I don’t know what it is about estuaries, but to me they seem to be alluring places to walk along, relax by, and sail in. So it’s no surprise that being brought up on the East coast of England I’ve been immersed in the wonders of what they offer.
Being born a ‘native’ of Whitstable, which sits at the mouth of the Swale Estuary, yet still being viewed as in the Thames Estuary, I’ve experienced the challenges of both tidal and wave sailing. Whilst a North Sea fetch can often kick up great waves with big winds, it’s always the summer months when the waters seem to flatten off, and sailing becomes that more relaxed and gentle affair.
As a result, Whitstable has been and remains that special place that has allowed me to craft my skills to handle and race a menagerie of performance dinghies, catamarans, as well as windsurfers, in all conditions and tidal states. It’s a place where the Yacht Club is an integral part of the town’s fabric, it has developed an attraction and reputation for racing events. Overall Whitstable is a holiday destination for sailors and visitors alike.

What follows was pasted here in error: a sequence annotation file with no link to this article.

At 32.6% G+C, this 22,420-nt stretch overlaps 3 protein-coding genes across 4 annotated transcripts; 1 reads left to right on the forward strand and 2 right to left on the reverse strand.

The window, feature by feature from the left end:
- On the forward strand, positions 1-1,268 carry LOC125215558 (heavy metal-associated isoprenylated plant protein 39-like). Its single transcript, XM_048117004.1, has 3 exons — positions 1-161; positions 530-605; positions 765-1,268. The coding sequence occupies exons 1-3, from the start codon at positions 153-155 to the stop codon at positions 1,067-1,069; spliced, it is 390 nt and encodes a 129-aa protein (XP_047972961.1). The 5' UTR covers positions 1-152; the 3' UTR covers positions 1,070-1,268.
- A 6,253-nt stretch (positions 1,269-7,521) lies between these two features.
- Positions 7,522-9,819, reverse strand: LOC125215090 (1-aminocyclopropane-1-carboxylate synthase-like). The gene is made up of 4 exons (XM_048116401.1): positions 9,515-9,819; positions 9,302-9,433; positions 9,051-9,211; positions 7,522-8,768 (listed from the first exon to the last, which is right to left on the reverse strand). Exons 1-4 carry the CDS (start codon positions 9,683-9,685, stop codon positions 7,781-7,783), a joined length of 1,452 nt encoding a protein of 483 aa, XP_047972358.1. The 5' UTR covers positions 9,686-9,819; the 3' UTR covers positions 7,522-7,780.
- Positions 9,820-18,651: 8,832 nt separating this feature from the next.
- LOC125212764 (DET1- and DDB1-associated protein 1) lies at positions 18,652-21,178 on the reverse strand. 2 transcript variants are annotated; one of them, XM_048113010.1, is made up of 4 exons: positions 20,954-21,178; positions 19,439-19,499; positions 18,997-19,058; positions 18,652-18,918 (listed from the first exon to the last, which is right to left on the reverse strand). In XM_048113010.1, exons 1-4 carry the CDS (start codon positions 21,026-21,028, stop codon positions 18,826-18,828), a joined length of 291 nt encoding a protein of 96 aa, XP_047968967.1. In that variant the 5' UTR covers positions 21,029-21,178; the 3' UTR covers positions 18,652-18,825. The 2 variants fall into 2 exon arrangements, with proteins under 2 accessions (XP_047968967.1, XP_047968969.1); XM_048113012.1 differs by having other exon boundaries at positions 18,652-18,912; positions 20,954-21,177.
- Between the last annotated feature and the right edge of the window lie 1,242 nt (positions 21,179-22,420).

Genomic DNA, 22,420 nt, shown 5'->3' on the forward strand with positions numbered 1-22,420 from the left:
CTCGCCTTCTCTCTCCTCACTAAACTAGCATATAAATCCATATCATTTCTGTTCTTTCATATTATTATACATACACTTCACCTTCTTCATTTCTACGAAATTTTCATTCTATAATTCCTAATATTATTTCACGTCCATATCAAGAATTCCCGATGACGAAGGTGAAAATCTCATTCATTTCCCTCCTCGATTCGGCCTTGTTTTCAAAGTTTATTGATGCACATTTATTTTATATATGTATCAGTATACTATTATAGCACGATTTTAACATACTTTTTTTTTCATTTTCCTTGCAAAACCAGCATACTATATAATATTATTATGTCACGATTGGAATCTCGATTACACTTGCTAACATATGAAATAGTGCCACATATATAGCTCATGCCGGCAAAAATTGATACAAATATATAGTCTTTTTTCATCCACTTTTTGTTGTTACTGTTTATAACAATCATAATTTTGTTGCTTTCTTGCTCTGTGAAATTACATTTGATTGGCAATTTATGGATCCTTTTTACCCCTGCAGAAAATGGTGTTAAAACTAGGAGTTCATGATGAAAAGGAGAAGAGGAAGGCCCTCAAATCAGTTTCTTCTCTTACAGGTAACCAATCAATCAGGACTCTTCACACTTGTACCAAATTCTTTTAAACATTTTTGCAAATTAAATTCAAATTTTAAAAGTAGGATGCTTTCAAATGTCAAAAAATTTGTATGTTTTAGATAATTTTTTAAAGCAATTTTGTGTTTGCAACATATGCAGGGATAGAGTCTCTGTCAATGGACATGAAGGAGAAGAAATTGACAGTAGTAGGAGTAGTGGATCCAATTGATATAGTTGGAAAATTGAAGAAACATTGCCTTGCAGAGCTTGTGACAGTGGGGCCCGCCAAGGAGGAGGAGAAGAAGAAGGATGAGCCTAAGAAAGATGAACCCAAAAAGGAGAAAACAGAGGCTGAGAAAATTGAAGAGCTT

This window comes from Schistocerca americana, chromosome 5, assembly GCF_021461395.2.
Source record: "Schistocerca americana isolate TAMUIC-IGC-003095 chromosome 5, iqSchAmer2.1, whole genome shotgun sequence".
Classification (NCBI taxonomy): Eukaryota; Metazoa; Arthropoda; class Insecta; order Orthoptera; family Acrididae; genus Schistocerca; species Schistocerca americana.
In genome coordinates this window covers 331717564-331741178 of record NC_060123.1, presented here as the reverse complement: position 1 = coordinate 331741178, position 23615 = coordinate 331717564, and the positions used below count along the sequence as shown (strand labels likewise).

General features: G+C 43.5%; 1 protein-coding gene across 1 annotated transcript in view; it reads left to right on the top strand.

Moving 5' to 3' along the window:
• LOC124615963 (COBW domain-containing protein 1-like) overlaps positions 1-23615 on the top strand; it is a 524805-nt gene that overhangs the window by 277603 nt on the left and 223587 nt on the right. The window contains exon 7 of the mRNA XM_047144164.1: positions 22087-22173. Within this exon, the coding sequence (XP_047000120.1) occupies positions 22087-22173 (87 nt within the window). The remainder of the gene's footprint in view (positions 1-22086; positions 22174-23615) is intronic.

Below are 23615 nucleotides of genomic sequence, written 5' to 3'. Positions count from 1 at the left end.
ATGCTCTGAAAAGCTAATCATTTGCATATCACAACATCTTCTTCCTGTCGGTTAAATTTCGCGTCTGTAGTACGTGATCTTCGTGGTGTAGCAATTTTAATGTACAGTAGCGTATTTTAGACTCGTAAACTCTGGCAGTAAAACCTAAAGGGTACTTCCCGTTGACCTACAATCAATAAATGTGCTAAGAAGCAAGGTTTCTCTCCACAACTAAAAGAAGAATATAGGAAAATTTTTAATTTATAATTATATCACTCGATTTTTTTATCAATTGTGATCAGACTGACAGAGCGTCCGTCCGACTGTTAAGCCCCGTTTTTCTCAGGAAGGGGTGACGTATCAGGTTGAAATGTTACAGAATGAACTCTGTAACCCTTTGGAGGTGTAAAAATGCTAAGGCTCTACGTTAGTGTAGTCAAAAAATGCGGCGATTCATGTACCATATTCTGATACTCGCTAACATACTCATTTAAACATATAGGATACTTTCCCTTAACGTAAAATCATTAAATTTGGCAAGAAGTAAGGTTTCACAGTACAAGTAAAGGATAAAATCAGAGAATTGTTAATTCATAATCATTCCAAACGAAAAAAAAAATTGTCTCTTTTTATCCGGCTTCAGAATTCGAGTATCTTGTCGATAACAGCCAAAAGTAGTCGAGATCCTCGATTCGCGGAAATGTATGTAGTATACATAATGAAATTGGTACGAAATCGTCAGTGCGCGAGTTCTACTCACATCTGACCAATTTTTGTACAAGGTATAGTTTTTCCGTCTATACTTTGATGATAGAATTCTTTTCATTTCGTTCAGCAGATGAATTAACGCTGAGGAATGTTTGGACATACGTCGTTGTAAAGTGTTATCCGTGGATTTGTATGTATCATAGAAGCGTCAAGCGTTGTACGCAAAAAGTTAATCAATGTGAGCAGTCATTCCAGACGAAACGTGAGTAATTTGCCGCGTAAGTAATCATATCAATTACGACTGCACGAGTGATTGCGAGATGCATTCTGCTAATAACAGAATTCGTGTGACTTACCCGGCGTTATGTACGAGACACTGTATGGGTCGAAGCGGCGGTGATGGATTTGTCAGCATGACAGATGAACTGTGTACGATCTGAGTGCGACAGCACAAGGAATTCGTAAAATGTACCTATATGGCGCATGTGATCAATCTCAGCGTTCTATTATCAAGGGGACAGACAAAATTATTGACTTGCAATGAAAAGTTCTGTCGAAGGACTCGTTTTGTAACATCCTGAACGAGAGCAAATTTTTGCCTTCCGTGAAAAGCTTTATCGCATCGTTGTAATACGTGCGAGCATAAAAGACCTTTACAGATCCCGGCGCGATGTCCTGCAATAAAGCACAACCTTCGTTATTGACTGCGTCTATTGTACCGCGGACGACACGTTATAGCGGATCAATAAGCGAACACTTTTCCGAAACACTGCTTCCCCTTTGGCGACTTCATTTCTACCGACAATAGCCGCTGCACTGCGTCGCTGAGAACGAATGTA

When the tide is out and the vast area of the mud flats are visible, you are reminded of the other craft that were part of Whitstable’s sailing history. The oyster smacks, the yawls, and the Thames barges. Most are now found up the sheltered waters and creeks of the Swale estuary to the west of the town. Cruising boats emerge out of the creek inlets as the tide rises. They glide along the flat waters aside salt marshes and quiet open fields, there is a background noise and display of protected birds enjoying the countryside.
It is this diversity of Whitstable Bay as a sailing destination that I think continues to appeal to mariners and land based visitors. It’s a special place where attractions and delights of both the urban and natural environments can be taken in at ones choosing.